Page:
Anthony Campbell admits he used to be a “yeller.” Whether it was the way he was raised or his military background that instilled the behavior — probably a bit of both, he said — taking a Mental Health First Aid (MHFA) course helped him realize there were other effective ways to communicate.
“I used to yell a lot to get my point across, especially because of my military background, and my parenting mentality used to be ‘do it because I say so,’” he said. “MHFA taught me there are more effective ways to communicate that don’t involve yelling, such as how to de-escalate a conversation instead of talking over the other person.”
After he was certified as a Mental Health First Aider, Campbell went on to become a MHFA National Trainer.
“I saw the value MHFA would bring to the Department of Defense (DOD) because it serves as a wonderful complement to resources provided by the DOD to veterans, service members, their families and those who support them,” he said. “MHFA taught me to be empathetic and more understanding of what everyone was going through, both in the military and civilian world.”
Campbell’s passion is helping military members, veterans and their families with mental health and substance use challenges. He said the obstacles that military members, veterans, their family members and caregivers face are intertwined. And the numbers reflect that: One in four active-duty military members show signs of mental health conditions and nearly 88% of caregivers report increased stress and anxiety.
Worsening the situation is the military culture’s negative stigma about seeking and receiving help. People avoid reaching out for fear of seeming weak. But those perceptions are changing with help from MHFA National Trainers, Instructors, First Aiders — and a MHFA community-specific course.
Adult MHFA for Military, Veterans and Their Families is designed to decrease stigma, address tough challenges and allow these adults to show up fully in their daily lives and support those around them. Along with other subject matter experts, Campbell helped to shape the course so that it’s authentic and accurate for military members.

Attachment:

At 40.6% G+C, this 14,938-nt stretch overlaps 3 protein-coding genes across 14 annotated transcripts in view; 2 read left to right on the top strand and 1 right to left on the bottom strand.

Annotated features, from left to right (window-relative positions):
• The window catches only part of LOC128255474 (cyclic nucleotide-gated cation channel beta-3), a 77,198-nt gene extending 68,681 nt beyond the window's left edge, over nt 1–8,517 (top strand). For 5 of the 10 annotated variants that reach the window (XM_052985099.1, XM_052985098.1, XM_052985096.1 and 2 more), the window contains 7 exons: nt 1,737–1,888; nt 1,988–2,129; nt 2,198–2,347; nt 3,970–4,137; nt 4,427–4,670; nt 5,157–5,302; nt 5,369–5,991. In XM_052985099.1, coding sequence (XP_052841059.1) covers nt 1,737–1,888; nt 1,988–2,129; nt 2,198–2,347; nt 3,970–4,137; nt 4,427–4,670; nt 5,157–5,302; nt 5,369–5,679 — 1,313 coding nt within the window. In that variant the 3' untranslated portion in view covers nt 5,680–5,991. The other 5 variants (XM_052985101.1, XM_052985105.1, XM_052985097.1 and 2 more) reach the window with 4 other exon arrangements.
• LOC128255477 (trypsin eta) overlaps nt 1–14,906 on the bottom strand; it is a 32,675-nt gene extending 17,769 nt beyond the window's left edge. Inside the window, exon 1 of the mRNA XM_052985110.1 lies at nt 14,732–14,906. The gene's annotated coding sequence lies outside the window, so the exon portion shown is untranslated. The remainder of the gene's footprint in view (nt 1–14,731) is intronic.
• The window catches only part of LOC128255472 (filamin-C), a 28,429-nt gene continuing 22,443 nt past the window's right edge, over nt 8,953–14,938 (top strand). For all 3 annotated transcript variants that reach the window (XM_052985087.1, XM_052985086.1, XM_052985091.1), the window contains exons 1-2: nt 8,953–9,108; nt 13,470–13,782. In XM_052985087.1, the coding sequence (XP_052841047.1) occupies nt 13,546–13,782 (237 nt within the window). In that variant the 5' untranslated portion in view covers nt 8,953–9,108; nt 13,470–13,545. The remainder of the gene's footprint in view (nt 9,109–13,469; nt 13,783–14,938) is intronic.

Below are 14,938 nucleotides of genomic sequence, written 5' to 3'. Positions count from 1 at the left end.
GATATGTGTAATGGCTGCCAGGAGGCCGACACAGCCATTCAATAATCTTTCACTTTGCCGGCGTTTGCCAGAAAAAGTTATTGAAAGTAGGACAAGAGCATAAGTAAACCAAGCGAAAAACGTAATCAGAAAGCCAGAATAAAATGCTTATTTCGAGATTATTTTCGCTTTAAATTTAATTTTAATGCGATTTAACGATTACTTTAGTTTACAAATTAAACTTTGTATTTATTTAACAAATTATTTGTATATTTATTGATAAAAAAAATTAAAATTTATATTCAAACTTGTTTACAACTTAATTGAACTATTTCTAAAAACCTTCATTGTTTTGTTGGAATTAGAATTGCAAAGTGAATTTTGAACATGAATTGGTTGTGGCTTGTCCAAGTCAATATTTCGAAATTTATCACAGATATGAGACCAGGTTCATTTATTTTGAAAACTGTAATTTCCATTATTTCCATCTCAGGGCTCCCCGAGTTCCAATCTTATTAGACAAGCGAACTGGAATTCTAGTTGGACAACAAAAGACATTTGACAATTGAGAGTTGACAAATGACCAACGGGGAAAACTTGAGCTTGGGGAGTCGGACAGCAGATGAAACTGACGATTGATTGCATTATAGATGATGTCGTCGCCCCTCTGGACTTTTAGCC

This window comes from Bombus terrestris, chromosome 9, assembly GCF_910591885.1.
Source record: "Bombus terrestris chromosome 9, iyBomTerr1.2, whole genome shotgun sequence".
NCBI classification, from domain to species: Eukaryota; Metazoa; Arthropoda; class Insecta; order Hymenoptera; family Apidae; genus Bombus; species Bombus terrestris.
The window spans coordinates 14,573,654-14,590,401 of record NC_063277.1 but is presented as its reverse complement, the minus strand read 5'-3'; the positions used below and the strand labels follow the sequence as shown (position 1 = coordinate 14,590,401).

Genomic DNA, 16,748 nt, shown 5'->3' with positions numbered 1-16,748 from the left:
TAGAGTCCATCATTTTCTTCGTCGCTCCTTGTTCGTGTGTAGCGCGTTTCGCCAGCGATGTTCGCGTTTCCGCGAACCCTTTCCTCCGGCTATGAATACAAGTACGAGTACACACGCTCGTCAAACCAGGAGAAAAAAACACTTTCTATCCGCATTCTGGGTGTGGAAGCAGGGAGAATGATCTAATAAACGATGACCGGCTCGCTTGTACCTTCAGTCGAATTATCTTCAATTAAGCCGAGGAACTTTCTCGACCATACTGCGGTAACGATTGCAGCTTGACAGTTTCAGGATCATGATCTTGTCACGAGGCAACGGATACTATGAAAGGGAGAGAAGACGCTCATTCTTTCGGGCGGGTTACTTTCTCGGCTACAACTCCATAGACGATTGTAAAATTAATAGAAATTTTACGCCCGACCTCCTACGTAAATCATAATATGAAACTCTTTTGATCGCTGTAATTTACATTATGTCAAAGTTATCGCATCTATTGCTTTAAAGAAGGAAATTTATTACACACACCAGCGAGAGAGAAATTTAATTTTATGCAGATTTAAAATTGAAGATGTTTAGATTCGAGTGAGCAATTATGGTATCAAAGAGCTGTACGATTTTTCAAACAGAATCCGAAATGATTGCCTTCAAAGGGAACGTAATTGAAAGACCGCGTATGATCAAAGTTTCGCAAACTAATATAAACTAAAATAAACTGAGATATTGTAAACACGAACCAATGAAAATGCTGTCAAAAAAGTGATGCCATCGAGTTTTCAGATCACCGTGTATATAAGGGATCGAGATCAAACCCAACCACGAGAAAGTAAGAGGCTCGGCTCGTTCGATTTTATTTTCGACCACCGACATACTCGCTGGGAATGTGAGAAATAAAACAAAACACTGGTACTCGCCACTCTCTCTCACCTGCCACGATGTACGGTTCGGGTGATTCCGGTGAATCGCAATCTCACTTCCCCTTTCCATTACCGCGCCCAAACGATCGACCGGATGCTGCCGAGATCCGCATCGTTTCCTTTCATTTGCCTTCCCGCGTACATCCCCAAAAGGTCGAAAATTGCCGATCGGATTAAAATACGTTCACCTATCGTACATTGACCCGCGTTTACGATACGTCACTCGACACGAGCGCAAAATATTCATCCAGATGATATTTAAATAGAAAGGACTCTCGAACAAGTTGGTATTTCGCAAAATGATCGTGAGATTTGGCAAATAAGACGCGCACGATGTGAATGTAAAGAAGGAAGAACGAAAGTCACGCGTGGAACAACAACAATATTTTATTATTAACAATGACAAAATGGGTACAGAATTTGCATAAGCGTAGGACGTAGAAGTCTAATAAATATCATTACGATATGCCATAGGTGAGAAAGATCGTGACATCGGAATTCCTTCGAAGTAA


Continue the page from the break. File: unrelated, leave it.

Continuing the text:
The course is a skills-based training that teaches people how to identify, understand and respond to a veteran or service member experiencing a mental health or substance use challenge, with a specific focus on the cultural factors related to military life.
Built on the framework and principles of Adult MHFA, Campbell said MHFA for Military Veterans and their Families uses “statistics and photos that are more accurate to military situations and relatable scenarios.”
He explained, “We intentionally designed several scenarios that kept it relevant to Department of Defense contractors, military service members and family members.
“This version is tailored to an audience who is either in the military, a veteran or an organization that supports military, veterans and their families. It is designed to educate service members to understand it’s OK to need support. There are a lot of unique challenges service members face, and this is a unique resource.”
Many people know a military service member — either active duty or a veteran — or a family member or caregiver. Since they may not talk about the mental health or substance use challenges they’re facing, you can help them by learning how to identify, support and offer resources. And that’s what MHFA is all about.
#BeTheDifference to this community by taking MHFA for Military, Veterans and Their Families and getting certified as a Mental Health First Aider or Instructor.